Both Organic and Inorganic Accelerators have their place – depending on what you’re trying to achieve. Putting more than a passing thought into your objectives is absolutely imperative, otherwise, you’re simply playing fad-bingo.
An organisation I was working for recognised that technology had opened the floodgates to disruptive entrants to its market. Critical to long term success would be the ability to move as quickly and aggressively. But first, the organisation needed to better understand this new world rather than watch it from after.
A decision was made to create accelerated, immersive learning on two fronts. Firstly, to run an external (inorganic) start-up accelerator. This involved partnering with one of the world’s leading accelerators to bring a cohort of external start-ups into the organisation for three months to test and validate new ideas and technologies with the organisation. Secondly, to build a cohort of new start-ups from within the organisation (organically), and funding the most successful ones. Both approaches were novel to the organisation, and the key question was what did each offer?
First and foremost, the learning value of both experiences was transformative for the organisation. Running the external accelerator helped the organisation meet and converse with hundreds of start-ups, breaking down key barriers between enormous and fledgling organisations through empathy. The organisation recognised that it didn’t require external hand-holding to ‘meet’ start-ups. Most were happy to engage and collaborate. It realised there was much work to do though in order to make those collaborations smooth and mutually beneficial. Finally, it learned that it didn’t need to create everything internally from scratch. That new ideas and technologies already existed that could be explored more quickly, cheaply and effectively with start-ups than starting from scratch.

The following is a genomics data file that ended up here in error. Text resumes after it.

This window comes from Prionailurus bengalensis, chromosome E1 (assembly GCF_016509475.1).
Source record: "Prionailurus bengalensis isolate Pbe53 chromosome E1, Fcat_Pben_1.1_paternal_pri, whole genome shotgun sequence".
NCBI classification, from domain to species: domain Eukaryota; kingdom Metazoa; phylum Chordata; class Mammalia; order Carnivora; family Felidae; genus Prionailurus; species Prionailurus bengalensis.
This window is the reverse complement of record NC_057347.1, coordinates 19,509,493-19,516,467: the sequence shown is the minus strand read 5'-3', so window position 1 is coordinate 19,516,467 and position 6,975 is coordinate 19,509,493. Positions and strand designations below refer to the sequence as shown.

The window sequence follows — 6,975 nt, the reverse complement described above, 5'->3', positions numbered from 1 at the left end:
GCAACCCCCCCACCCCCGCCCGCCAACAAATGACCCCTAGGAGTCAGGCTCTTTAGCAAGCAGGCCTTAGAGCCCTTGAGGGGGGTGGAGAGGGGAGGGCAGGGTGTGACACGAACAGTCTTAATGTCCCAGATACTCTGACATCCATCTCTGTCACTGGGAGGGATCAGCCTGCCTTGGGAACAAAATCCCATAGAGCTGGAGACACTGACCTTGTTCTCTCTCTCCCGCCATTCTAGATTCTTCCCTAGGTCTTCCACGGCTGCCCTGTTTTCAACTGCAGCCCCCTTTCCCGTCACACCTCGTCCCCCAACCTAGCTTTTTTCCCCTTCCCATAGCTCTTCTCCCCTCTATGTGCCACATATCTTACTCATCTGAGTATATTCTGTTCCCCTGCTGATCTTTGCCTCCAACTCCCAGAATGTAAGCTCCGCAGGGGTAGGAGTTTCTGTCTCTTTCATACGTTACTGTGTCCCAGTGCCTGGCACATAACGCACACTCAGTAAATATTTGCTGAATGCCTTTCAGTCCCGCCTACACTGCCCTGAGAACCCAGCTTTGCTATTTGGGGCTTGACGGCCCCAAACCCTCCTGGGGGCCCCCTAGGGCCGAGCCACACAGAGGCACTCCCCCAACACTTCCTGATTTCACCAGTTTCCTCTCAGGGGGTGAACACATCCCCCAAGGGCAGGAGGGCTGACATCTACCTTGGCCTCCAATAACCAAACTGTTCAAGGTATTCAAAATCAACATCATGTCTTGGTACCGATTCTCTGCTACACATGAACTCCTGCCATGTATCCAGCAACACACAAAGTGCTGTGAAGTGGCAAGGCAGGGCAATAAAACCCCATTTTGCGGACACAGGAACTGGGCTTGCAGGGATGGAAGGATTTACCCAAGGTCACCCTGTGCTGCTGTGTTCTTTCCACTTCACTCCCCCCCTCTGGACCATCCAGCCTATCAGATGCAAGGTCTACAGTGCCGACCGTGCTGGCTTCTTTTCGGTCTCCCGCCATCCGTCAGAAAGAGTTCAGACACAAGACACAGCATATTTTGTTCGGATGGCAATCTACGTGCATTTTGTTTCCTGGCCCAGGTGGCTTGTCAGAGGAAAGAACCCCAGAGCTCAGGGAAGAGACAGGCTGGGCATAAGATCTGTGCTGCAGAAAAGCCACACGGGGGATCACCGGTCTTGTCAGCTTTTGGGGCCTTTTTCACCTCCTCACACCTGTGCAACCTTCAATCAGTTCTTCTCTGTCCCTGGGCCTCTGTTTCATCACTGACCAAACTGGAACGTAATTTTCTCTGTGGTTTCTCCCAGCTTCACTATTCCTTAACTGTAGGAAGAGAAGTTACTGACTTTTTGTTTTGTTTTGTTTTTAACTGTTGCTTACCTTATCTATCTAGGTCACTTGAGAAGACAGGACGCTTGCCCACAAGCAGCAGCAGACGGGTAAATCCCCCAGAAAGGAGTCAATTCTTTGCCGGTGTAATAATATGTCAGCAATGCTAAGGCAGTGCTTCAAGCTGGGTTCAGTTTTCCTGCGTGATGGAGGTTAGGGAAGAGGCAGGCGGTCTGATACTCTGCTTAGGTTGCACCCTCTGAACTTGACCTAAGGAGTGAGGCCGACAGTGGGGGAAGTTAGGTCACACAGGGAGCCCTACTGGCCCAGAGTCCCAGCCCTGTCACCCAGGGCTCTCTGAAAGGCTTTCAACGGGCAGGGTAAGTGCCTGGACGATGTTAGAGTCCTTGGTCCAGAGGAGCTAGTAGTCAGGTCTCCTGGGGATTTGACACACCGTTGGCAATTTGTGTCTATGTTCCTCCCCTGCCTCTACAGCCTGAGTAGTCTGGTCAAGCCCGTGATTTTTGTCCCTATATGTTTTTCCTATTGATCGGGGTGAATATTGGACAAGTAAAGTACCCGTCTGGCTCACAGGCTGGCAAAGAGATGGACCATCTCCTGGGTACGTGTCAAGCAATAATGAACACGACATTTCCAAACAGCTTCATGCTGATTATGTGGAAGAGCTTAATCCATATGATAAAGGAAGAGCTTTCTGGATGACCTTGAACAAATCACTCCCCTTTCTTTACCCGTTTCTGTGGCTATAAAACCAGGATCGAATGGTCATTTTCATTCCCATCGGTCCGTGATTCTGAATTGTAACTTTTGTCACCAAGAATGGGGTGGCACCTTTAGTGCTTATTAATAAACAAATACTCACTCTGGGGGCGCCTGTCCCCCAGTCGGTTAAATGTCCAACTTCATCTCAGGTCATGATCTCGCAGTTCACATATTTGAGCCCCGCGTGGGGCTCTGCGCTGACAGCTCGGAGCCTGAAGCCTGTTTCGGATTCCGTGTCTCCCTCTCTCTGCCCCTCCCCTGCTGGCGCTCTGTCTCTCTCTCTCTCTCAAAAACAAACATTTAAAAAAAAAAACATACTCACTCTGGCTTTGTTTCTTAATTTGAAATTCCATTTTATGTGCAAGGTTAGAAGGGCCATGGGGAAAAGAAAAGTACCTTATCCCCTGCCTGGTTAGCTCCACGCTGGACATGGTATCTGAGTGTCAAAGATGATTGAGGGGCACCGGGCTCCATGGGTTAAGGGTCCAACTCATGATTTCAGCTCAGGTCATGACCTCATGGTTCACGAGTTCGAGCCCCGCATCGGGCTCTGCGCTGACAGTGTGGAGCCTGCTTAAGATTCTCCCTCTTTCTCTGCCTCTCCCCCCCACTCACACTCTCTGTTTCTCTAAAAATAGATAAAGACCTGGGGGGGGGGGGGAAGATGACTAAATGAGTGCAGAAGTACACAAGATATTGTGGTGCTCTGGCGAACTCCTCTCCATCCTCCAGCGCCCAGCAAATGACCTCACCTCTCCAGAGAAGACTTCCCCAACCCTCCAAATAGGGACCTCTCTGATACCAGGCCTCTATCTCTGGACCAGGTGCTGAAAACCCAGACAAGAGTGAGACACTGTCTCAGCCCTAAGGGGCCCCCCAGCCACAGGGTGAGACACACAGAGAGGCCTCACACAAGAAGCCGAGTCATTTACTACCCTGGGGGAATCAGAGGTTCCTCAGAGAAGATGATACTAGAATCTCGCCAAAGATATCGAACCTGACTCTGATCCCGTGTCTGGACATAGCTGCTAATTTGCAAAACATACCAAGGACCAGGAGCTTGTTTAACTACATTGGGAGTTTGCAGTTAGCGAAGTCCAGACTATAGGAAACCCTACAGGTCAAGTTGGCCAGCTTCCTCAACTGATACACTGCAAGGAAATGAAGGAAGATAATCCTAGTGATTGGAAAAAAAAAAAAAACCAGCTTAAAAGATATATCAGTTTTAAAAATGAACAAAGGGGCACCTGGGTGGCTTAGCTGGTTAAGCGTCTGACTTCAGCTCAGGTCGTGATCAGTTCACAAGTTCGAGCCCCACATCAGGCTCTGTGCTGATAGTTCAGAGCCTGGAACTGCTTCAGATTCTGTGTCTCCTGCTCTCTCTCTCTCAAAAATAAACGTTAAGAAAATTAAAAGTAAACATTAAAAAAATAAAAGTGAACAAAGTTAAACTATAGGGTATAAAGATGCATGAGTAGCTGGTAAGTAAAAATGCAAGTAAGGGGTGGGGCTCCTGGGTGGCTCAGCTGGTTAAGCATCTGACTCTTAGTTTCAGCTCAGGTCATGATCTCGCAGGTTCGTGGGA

From an organic standpoint, the organisation learned the massive difference between managing the incremental new product development (core innovation) and the needs of true ‘zero to one’ innovations (new business models, technologies or non-core solutions). It discovered the scale of entrepreneurship that lived within the organisation, and how to channel it in a structured, productive way. The experience led to the development of a second internal innovation model, now used globally.
Corporate accelerator programs are often used as a PR exercise. Time and time again though, we see poor outcomes as a result of poorly thought-through ambitions. But the extraordinary learning value of them can be transformative if done well, done for the right reasons, and embraced by the organisation.
[‘Experience’ blogs are reflections and learning experiences from Radiocarbon consultants from their time on the client-side]